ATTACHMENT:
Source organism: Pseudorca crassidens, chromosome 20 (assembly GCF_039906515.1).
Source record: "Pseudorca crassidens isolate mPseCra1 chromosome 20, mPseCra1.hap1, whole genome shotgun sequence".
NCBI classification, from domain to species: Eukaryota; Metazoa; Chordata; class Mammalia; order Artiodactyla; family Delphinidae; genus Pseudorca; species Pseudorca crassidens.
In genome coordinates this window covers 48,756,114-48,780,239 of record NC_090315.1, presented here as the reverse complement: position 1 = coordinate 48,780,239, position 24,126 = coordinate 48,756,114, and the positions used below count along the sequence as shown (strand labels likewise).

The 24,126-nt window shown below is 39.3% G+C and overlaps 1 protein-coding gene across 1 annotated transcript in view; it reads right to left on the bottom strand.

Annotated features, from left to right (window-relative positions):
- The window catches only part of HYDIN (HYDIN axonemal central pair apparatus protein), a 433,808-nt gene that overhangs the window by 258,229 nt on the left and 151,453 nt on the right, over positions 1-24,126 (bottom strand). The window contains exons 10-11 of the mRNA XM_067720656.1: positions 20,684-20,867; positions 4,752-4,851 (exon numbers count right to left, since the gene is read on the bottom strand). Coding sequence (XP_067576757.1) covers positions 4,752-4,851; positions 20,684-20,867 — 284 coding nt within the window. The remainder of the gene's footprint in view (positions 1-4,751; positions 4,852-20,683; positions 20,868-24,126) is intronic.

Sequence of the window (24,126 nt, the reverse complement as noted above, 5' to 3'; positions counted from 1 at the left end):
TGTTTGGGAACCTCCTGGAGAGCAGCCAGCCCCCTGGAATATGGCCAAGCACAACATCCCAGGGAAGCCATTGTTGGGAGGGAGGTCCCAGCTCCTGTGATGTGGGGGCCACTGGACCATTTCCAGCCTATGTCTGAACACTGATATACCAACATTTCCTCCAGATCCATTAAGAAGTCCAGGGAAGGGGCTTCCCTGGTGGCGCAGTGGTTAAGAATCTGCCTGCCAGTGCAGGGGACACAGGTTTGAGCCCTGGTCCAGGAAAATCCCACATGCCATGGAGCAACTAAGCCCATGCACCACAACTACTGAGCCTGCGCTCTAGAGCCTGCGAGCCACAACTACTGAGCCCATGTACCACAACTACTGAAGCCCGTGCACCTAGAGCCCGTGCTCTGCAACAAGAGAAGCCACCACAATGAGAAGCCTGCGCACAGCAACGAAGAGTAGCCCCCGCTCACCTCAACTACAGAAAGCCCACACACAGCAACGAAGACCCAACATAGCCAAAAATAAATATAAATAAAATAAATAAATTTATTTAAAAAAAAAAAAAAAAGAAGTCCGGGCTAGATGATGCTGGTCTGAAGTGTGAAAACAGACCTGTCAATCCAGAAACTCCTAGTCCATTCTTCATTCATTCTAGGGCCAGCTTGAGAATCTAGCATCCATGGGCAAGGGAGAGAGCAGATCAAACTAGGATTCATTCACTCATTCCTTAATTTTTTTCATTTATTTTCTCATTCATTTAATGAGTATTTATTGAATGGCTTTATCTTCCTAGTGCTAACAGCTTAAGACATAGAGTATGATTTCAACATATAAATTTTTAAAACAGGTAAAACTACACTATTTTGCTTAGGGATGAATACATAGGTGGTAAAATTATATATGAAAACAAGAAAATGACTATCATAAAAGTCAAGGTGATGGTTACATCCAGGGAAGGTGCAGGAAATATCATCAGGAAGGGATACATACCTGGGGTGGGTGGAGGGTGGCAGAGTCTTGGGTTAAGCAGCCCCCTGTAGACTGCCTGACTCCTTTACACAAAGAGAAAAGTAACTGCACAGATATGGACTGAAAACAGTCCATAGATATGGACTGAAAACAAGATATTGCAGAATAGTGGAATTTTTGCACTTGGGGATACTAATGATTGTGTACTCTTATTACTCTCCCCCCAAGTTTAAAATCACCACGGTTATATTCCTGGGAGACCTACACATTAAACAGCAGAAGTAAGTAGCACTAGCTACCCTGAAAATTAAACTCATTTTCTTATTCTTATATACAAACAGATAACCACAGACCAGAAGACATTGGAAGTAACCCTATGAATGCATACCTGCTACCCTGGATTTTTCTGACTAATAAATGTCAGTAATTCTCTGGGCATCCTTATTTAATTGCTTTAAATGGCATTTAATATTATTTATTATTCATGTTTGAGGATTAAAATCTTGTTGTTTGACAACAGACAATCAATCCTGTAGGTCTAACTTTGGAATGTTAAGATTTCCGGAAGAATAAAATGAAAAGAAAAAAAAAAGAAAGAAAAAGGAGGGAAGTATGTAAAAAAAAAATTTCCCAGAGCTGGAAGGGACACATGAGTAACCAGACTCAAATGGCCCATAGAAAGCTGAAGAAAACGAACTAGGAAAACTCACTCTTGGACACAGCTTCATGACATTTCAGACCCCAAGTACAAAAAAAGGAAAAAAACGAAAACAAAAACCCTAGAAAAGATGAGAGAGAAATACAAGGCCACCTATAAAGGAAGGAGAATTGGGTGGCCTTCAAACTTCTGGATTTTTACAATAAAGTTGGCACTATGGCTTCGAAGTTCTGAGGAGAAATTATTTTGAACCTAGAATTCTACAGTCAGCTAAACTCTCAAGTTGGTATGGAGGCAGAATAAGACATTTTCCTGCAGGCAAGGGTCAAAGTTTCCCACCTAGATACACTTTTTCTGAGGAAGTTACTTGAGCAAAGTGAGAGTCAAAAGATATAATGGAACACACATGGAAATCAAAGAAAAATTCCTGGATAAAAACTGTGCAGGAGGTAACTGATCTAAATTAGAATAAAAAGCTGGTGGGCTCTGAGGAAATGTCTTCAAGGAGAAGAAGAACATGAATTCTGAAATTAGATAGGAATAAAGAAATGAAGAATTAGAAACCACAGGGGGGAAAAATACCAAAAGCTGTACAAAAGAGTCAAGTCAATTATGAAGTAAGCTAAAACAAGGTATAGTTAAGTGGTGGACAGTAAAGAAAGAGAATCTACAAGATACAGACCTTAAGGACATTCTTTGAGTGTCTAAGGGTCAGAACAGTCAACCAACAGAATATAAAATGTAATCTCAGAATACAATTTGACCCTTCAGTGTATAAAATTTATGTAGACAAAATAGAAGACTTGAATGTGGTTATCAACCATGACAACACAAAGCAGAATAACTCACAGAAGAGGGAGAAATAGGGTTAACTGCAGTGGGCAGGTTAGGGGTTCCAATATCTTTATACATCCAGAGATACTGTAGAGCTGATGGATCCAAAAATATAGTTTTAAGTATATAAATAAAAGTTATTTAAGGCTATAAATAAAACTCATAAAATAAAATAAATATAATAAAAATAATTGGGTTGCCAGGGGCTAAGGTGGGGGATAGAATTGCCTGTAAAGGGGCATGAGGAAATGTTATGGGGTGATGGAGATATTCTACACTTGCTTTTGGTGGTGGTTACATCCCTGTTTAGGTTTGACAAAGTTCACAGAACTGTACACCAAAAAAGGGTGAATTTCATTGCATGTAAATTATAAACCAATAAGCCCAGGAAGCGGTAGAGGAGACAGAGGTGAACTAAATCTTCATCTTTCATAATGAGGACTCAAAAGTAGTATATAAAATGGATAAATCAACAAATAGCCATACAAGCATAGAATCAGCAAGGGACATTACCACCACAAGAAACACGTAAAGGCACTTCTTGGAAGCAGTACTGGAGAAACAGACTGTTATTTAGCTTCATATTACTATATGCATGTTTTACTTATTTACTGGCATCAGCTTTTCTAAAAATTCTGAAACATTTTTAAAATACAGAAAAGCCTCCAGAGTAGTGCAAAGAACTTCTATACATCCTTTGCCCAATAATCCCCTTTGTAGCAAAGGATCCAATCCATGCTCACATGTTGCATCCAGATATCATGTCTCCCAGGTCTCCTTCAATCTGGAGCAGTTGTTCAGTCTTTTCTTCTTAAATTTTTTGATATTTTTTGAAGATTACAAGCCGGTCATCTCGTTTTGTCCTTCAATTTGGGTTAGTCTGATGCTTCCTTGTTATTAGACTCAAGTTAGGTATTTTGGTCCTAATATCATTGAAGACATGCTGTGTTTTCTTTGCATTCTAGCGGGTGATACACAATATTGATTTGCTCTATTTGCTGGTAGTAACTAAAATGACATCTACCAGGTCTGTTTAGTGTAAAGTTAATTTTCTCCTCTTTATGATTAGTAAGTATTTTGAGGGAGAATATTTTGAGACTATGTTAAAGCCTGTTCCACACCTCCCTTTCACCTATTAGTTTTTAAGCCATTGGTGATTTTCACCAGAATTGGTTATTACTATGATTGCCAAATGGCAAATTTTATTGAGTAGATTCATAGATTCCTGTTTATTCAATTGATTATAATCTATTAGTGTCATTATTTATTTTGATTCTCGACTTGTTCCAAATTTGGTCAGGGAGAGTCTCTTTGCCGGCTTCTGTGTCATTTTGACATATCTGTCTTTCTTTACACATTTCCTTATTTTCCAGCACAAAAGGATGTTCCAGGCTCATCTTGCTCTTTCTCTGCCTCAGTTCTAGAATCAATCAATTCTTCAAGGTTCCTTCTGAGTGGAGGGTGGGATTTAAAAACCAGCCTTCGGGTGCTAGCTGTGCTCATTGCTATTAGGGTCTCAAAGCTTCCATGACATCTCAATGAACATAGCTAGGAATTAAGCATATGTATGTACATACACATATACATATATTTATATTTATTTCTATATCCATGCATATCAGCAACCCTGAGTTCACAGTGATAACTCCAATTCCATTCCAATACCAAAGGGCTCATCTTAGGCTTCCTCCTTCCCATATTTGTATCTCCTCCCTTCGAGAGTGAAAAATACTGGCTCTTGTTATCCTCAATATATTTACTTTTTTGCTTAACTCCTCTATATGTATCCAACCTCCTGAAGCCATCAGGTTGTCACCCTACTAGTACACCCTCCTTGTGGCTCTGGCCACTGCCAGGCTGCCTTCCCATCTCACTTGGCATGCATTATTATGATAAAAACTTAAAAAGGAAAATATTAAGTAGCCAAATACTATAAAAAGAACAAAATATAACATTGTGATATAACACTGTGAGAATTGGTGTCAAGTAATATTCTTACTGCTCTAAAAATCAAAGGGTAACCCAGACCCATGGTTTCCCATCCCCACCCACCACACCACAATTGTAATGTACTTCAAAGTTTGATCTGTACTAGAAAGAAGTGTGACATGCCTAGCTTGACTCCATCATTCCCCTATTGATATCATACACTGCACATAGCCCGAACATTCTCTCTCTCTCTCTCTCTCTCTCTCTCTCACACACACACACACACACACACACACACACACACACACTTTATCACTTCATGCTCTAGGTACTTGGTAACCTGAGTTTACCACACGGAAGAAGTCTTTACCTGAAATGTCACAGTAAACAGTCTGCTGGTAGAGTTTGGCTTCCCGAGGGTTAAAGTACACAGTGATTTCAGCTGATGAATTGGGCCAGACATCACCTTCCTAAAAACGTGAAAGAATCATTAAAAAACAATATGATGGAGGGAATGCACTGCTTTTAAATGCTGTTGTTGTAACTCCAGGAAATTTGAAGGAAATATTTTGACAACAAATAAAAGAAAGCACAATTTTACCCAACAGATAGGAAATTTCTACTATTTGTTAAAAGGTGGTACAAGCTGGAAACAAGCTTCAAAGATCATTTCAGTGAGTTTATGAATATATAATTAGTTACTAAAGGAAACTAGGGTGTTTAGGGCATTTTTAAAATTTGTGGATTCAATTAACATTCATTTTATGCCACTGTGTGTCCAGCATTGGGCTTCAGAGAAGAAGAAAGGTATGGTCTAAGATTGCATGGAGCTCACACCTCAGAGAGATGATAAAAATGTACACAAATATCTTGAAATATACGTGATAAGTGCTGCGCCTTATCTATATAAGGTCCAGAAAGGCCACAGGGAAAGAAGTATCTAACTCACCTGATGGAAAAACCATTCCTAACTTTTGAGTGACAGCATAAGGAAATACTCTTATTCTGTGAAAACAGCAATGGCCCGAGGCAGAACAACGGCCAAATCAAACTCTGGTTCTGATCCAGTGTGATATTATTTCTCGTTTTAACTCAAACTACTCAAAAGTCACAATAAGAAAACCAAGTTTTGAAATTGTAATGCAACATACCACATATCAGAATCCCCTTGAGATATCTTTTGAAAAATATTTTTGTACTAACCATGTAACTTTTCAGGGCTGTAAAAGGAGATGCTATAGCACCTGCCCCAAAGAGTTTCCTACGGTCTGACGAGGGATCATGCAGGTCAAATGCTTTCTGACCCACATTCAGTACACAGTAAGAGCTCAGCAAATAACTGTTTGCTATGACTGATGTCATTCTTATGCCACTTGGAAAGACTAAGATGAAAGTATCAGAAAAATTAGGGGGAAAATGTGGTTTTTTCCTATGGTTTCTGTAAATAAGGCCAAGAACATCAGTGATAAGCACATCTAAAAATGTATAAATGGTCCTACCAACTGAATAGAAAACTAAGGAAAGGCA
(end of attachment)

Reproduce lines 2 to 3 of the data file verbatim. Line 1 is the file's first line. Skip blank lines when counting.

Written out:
Source record: "Pseudorca crassidens isolate mPseCra1 chromosome 20, mPseCra1.hap1, whole genome shotgun sequence".
NCBI classification, from domain to species: Eukaryota; Metazoa; Chordata; class Mammalia; order Artiodactyla; family Delphinidae; genus Pseudorca; species Pseudorca crassidens.